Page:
The vocal theatrics make sense. These composers/musicians used a playwright for inspiration. Yet, whilst I don’t think it makes for great jazz I do recognise that these are important records in the British jazz canon. Both albums have explicit musical characteristics typical of their respective era, yet both were trying to develop their period simply by attempting to stir up the past. Unsurprisingly Kenny Wheeler, a figurehead of modern jazz, a man who epitomises the direction jazz and jazz education eventually went in Britain, wasn’t just present on Will Power, he was also on Shakespeare And All That Jazz!
Dankworth predicted the future of British, even European jazz. The idea of looking at ones own past, not trying to emulate another countries, to create a national sound. What Will Power helped developed was the modal, droning, vamping nature of modern Euro jazz. Jazz not restricted by typical chord changes, allowing simplified, more classical harmony to support the melody. The use of voice as instrument might have started with Ellington, but it was the likes of Winstone who adopted it, giving the technique a specific European feel.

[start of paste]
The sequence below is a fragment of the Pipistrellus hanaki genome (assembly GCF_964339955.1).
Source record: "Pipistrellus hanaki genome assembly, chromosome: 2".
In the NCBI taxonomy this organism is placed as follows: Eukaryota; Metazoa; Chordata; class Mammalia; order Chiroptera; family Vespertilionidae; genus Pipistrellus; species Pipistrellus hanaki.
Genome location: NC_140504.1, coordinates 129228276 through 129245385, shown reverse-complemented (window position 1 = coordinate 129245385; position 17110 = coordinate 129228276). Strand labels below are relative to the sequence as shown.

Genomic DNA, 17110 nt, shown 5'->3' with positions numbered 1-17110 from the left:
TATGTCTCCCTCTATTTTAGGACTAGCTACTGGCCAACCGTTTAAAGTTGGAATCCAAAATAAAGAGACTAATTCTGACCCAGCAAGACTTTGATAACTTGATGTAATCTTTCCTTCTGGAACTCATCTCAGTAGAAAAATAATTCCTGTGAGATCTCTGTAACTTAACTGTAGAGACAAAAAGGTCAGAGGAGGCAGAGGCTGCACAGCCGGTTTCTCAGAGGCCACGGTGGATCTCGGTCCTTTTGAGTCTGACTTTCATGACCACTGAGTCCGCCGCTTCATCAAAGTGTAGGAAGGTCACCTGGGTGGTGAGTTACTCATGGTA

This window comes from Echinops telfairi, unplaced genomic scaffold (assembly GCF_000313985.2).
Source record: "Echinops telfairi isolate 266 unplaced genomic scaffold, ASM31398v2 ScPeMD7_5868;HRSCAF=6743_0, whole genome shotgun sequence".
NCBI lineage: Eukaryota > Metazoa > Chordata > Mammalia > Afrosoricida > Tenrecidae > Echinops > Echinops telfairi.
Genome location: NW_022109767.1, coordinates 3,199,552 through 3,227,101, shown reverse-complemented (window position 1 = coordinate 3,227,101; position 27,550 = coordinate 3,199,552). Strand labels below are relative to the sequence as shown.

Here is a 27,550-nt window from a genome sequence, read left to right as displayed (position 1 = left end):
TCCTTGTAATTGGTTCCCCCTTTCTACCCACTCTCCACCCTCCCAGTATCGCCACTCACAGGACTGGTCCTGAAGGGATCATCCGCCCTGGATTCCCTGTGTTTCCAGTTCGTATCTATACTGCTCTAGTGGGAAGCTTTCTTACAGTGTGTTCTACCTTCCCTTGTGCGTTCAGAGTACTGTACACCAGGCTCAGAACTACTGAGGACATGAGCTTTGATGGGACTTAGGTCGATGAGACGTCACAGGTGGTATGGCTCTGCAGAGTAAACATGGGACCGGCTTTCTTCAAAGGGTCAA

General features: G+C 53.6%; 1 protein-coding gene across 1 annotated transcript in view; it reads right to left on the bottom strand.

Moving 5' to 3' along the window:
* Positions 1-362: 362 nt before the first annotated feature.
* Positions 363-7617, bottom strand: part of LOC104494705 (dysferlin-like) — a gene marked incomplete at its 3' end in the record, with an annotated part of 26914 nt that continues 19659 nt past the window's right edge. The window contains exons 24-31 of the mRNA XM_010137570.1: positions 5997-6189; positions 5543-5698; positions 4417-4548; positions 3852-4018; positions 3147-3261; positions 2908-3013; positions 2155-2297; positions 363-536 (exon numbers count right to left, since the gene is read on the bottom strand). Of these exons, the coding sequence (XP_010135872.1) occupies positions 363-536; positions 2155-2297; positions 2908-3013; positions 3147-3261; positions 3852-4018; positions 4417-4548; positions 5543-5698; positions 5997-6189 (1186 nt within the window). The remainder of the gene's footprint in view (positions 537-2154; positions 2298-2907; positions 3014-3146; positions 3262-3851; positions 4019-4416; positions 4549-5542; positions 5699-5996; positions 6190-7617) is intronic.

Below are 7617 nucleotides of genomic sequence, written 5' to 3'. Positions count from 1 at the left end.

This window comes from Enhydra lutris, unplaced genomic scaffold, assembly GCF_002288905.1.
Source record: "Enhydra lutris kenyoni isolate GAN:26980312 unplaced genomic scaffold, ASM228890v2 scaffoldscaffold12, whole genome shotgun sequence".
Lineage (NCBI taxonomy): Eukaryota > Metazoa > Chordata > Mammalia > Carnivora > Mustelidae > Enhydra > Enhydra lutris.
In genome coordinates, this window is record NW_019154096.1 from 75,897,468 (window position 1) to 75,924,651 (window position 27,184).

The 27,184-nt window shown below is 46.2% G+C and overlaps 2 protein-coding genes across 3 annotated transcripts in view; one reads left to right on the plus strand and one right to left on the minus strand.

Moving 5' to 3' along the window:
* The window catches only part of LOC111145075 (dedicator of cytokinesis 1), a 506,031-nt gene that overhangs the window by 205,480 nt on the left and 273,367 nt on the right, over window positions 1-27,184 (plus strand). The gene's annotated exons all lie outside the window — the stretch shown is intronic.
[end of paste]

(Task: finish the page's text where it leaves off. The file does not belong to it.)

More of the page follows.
Shakespeare and pastoral Britain didn’t disappear straight away. Little musical quotes that are reminiscent of an Elizabethan ayre or an ‘Ye Olde Folk Song’ can still heard in British jazz of the mid to late 70s. Here is an extract of a Stan Tracey Solo bootleg, recorded in 1978 at the Bracknell Jazz Festival. Home Counties jazz.
Cleo Laine did eventually get the highest form of American appreciation. in 1983 she won a Grammy award for Best Female Jazz Vocalist for Cleo at Carnegie: The 10th Anniversary Concert. No Shakespeare was heard, but Dankworth did utilise a more Germanic past. Again, humour. It’s not a bad thing.